LHC-Critique PRESS RELEASE (Feb 13 2012): CERN plans Mega-particle collider. COMMUNICATION to CERN: For a neutral and multi-disciplinary risk assessment before any LHC upgrade

Posted by in categories: cosmology, engineering, ethics, existential risks, futurism, nuclear energy, particle physics, philosophy, physics, scientific freedom, space, sustainability, transparency

- CERN’s annual meeting to fix LHC schedules in Chamonix: Increasing energies. No external and multi-disciplinary risk assessment so far. Future plans targeting at costly LHC upgrade in 2013 and Mega-LHC in 2022.

- COMMUNICATION to CERN – For a neutral and multi-disciplinary risk assessment before any LHC upgrade

According to CERN’s Chamonix workshop (Feb. 6–10 2012) and a press release from today: In 2012 the collision energies of the world’s biggest particle collider LHC should be increased from 3.5 to 4 TeV per beam and the luminosity is planned to be increased by a factor of 3. This means much more particle collisions at higher energies.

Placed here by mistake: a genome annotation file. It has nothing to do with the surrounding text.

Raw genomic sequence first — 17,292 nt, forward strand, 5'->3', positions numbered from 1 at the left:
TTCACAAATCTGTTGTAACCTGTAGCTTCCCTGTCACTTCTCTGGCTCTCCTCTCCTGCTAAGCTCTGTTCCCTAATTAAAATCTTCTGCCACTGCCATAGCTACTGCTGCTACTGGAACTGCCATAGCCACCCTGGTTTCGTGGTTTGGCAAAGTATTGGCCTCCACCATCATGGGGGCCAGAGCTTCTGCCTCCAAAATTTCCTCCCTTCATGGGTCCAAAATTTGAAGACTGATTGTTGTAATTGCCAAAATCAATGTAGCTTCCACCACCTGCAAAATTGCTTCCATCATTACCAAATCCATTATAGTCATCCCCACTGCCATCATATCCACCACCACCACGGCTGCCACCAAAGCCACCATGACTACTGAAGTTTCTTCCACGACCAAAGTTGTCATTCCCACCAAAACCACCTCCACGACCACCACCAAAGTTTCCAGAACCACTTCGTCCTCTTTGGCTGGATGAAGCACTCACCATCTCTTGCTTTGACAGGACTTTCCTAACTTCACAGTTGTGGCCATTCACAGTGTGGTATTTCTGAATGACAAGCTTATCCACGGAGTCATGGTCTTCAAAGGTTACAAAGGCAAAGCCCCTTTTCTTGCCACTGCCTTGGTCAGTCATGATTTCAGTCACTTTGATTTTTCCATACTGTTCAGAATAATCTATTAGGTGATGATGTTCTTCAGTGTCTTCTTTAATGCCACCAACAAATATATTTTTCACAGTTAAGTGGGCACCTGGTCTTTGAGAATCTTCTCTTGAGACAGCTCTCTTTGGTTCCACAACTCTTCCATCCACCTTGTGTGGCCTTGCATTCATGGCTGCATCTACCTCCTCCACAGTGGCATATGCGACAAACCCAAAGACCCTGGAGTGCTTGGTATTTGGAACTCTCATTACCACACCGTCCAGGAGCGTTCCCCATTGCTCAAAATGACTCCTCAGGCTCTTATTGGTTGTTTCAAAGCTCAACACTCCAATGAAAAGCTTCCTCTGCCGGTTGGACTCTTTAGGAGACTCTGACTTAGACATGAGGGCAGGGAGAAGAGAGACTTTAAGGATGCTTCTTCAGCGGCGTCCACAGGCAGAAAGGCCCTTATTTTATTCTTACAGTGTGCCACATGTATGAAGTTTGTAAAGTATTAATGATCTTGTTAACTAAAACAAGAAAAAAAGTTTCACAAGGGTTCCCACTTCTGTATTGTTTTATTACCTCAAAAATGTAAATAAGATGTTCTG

CERN plans to shut down the LHC in 2013 for about 20 months to do a very costly upgrade (for CHF 1 Billion?) to run the LHC at double the present energies (7 TeV per beam) afterwards.

Continue reading “LHC-Critique PRESS RELEASE (Feb 13 2012): CERN plans Mega-particle collider. COMMUNICATION to CERN: For a neutral and multi-disciplinary risk assessment before any LHC upgrade” »

Jan 20, 2012

Old UNIX/IBM control systems: Potential time bombs in Industry

Posted by in categories: cybercrime/malcode, defense, events, existential risks, military, nuclear energy